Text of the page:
Much attention is given to fairness and equity in the smart city, whether algorithmic bias, surveillance or socio-economic inclusion. This talk directs attention to an explicitly spatial component of the smart city apparatus: sensor networks and the emergence of coverage gaps—or sensor deserts. How are cities and other stakeholders to make decisions about placement and where does coverage of vulnerable groups and places fit in? The talk provides a conceptual overview of the sensor location-spatial inequality dilemma, gives a case study example from Newcastle upon Tyne in the United Kingdom, introduces a decision support tool prototype, and concludes with some thoughts for both researchers and those on the ground working with smart city sensor networks, including local governments, policymakers, and community groups.
Biography Rachel Franklin
Rachel Franklin is Professor of Geographical Analysis in the Centre for Urban and Regional Development Studies (CURDS) at Newcastle University and the University Lead for Newcastle at the Alan Turing Institute, where she is also a Fellow. Her primary research focus is in spatial demography and the interplay between spatial analytics and demographic change, in particular quantifying patterns, sources and impacts of spatial inequality. Prior to Newcastle, she was at Brown University in the U.S. for eight years, where she was Associate Director of Brown’s Spatial Structures in the Social Sciences (S4) initiative.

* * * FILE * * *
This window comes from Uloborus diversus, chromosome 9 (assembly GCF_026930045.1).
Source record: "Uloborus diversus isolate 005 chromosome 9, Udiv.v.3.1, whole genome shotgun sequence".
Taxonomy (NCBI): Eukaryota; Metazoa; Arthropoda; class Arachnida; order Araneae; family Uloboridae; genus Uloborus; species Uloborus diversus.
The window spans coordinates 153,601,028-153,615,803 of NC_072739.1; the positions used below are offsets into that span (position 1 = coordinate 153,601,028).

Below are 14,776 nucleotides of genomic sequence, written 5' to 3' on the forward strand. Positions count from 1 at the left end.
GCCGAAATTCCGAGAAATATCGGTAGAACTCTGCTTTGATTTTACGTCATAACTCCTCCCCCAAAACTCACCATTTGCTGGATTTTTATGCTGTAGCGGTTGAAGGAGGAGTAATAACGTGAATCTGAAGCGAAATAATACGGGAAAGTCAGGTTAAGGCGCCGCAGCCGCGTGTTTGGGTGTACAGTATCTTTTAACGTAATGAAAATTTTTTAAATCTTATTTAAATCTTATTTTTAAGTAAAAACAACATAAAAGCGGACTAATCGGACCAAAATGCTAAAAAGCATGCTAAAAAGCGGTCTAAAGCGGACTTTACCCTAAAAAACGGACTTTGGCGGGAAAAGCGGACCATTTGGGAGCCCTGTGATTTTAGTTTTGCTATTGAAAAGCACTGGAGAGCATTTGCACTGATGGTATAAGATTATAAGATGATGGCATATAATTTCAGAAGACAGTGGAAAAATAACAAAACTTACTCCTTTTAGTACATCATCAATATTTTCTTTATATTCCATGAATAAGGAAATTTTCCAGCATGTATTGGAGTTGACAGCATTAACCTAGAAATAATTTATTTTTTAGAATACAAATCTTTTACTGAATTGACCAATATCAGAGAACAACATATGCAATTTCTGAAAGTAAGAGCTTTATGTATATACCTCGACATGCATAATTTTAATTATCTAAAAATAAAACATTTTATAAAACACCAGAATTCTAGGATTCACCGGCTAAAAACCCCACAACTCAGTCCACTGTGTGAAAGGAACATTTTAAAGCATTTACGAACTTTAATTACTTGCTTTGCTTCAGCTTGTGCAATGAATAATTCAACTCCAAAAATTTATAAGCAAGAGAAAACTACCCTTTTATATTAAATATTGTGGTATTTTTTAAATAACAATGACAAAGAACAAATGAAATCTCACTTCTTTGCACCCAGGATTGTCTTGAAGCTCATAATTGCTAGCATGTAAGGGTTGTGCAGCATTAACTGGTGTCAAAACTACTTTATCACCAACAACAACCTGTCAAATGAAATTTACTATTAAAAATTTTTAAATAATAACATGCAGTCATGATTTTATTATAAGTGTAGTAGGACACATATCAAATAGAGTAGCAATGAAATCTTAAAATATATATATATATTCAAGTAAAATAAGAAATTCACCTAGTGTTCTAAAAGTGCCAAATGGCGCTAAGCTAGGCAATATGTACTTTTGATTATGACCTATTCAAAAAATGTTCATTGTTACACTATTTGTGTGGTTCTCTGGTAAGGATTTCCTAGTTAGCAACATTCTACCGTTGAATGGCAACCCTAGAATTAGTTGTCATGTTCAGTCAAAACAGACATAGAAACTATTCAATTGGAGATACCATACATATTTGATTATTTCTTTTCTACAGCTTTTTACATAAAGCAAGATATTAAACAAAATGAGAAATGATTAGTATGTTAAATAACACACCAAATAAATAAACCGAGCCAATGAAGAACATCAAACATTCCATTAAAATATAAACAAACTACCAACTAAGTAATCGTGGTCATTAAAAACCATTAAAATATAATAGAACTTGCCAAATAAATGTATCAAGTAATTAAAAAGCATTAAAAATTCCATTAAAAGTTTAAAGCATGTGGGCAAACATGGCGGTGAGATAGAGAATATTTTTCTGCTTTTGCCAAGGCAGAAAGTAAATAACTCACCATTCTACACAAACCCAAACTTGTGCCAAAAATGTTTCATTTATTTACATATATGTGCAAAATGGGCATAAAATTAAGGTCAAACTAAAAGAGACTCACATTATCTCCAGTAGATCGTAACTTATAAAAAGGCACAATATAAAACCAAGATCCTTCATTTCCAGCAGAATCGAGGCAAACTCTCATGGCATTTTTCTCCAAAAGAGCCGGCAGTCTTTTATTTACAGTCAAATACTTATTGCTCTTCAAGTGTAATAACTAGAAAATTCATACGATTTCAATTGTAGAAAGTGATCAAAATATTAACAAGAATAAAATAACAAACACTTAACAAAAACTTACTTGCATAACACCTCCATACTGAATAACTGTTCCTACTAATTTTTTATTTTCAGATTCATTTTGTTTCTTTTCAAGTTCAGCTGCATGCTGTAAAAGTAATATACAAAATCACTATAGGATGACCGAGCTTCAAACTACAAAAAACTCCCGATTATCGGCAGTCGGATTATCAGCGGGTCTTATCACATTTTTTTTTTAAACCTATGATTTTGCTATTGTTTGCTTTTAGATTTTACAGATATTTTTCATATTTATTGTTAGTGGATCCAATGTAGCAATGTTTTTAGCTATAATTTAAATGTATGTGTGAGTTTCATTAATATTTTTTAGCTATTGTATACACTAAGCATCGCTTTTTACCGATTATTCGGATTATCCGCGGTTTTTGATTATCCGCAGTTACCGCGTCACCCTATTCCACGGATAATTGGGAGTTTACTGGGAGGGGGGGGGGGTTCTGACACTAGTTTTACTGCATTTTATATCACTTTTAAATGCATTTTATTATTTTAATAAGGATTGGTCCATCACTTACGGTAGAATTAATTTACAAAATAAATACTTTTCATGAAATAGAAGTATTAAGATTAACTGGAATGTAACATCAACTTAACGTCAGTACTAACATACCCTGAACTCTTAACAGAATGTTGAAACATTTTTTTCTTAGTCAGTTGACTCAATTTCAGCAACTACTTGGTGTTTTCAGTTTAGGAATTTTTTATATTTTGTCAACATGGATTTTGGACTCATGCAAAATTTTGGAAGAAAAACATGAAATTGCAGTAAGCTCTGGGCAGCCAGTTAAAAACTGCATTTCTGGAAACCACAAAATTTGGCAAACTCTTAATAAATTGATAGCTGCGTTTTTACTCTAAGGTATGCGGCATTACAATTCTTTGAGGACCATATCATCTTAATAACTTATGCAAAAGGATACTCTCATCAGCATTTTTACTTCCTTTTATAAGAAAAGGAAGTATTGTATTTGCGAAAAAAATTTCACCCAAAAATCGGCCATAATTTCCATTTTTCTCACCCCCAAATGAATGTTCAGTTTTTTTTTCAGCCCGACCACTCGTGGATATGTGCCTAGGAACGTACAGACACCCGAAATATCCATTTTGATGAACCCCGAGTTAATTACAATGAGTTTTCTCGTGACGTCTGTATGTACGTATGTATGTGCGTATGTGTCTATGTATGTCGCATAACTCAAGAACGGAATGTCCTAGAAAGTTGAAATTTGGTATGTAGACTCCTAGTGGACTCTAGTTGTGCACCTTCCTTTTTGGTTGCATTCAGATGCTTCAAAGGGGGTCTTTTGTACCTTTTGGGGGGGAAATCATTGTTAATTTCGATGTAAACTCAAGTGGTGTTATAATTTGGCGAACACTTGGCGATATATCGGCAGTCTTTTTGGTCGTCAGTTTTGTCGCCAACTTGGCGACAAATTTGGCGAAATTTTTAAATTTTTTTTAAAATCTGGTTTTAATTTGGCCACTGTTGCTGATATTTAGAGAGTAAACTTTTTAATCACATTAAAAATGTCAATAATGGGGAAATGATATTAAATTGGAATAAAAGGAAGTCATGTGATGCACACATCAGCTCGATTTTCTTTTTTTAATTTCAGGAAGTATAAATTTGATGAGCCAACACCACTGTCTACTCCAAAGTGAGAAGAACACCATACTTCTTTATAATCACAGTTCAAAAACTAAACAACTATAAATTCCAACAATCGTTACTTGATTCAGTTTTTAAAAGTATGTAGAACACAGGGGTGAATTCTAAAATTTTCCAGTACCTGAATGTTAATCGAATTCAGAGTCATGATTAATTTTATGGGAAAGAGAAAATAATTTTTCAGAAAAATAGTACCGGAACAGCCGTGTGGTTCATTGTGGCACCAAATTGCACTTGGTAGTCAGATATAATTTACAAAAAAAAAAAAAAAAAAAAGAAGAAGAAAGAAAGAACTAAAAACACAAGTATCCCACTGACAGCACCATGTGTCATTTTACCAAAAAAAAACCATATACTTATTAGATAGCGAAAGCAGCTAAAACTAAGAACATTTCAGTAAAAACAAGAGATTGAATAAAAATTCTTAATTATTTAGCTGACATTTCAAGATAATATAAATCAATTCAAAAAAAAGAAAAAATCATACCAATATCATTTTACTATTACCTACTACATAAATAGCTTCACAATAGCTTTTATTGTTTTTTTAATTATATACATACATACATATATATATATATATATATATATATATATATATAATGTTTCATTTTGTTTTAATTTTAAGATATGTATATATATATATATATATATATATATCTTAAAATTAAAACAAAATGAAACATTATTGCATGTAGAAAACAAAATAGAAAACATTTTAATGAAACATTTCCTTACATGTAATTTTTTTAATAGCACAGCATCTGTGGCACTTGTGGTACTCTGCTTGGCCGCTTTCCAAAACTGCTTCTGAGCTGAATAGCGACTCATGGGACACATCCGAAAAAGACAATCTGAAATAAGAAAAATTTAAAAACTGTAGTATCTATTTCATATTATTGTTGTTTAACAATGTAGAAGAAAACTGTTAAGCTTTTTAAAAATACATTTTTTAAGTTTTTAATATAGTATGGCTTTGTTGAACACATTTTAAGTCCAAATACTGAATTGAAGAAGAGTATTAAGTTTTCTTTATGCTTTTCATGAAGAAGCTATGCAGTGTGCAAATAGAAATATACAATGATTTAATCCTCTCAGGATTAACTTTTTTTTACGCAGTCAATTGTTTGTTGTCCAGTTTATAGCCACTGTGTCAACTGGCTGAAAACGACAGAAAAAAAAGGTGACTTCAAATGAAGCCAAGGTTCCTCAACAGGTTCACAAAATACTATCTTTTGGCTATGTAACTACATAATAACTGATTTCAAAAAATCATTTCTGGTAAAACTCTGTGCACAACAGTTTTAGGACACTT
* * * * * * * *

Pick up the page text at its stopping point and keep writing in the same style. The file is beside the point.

- 15.45-16.00: Walk-in
- 16.00-16.30: Seminar by prof. dr. Rachel Franklin, Newcastle University
- 16.30-16.40: Discussion led by Thijs Turèl (AMS Institute) and Jake Blok (Digital Rights House Amsterdam Foundation)
- 16.40-16.55: Questions
- 16.55-18.00: Drinks
You can register through Eventbrite. Be quick, seats are limited!